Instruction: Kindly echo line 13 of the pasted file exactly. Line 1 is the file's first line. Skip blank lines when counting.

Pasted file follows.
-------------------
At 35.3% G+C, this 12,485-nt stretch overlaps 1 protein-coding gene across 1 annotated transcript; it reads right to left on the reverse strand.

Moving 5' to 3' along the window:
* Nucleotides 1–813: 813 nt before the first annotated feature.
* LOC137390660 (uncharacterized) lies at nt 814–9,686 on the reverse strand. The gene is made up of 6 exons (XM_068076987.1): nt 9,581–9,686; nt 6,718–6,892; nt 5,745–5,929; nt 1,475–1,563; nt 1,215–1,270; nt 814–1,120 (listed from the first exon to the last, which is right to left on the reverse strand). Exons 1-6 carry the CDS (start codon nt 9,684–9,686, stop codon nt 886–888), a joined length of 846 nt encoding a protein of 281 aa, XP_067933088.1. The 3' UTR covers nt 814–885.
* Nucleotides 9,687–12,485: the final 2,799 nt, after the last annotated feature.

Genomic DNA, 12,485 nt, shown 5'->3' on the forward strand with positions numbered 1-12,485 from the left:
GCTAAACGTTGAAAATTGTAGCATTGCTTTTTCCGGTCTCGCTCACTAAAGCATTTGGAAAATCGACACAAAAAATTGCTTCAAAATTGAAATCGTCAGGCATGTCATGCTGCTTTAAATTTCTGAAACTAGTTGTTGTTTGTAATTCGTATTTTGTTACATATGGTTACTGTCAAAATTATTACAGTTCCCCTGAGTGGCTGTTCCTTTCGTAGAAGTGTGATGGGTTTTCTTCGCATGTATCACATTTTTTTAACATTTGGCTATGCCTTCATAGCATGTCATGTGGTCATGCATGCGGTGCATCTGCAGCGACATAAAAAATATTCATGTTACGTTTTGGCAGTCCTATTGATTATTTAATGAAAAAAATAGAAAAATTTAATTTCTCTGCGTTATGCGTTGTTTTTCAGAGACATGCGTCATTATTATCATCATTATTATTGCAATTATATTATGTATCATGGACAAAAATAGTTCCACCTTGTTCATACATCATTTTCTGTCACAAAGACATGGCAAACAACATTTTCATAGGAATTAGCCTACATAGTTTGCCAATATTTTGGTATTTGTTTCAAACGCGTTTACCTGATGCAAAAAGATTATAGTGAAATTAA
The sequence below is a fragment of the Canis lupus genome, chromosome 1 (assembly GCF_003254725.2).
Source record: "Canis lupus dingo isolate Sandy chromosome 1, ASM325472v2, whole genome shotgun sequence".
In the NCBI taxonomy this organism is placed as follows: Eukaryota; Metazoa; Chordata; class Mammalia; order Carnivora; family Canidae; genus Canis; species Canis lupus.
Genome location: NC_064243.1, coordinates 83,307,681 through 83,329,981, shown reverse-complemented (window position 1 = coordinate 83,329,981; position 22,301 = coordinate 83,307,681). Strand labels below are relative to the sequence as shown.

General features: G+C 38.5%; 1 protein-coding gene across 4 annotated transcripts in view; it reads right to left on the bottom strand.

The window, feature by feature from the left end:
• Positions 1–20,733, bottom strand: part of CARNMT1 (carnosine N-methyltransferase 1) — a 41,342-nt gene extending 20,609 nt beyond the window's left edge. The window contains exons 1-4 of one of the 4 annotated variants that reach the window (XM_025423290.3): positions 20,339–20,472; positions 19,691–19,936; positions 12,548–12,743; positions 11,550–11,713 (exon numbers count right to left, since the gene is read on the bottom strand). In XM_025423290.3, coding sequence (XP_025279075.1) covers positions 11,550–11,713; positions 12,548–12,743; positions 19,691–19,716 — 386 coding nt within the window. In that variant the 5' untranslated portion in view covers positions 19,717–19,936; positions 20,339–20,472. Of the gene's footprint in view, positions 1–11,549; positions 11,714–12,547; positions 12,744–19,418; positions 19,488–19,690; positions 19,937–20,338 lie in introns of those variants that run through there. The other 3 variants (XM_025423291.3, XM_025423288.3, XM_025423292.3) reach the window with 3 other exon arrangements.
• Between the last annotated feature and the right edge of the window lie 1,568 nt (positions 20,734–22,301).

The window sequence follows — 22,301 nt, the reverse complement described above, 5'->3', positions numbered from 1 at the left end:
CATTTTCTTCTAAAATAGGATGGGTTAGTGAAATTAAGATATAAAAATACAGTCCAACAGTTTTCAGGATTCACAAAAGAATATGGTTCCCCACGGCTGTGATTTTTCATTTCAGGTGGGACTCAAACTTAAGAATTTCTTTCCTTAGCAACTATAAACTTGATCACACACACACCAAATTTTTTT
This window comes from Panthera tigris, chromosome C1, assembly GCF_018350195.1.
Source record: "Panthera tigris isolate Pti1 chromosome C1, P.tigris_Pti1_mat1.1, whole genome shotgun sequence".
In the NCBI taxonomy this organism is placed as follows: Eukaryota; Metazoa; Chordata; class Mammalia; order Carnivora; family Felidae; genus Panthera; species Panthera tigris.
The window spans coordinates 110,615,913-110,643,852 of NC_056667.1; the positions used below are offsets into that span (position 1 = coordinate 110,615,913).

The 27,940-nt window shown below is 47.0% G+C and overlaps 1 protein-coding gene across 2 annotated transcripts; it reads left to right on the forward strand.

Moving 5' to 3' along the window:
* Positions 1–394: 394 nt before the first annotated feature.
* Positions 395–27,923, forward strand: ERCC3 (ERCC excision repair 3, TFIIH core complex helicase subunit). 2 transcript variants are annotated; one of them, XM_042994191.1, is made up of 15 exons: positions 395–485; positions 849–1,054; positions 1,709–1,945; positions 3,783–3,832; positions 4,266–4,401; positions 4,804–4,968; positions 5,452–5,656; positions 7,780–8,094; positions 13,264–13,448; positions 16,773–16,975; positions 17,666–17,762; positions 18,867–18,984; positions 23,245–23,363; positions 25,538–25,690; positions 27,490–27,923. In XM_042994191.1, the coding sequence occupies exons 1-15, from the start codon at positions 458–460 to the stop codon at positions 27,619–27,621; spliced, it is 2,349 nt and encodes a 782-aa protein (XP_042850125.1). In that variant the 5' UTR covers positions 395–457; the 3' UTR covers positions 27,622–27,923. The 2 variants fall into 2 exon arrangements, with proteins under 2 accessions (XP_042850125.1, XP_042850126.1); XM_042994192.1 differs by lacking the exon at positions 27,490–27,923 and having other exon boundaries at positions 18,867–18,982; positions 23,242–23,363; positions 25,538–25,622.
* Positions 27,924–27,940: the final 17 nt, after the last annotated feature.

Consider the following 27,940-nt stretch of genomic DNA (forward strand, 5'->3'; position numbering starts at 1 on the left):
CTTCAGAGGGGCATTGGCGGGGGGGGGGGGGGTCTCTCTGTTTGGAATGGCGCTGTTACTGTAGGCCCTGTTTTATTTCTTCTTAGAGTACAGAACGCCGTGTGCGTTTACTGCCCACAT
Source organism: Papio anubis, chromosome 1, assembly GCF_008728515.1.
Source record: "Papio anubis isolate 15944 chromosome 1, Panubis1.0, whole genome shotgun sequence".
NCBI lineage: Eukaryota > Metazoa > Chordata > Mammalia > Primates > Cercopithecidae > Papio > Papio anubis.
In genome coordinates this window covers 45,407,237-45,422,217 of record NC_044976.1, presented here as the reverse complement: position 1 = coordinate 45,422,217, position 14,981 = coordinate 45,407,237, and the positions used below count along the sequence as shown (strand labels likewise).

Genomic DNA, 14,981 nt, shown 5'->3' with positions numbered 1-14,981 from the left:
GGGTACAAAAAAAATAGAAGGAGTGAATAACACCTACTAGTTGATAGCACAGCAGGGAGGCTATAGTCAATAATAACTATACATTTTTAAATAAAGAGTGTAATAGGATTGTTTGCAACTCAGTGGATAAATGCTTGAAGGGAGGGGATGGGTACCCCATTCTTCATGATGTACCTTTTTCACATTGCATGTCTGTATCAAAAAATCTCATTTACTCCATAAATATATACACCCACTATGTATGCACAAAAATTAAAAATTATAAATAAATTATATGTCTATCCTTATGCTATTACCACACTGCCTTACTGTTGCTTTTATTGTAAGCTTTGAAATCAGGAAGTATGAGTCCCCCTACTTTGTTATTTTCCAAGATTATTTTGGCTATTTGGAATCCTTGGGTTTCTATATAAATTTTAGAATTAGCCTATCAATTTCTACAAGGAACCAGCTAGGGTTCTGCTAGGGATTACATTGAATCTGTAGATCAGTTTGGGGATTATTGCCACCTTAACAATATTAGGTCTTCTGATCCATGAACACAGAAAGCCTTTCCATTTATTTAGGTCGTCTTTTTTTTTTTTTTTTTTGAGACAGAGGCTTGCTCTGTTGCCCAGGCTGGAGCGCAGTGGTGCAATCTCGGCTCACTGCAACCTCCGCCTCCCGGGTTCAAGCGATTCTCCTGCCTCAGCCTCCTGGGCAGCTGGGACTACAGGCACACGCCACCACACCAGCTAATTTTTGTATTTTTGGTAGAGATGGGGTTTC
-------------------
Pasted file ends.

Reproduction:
The window, feature by feature from the left end: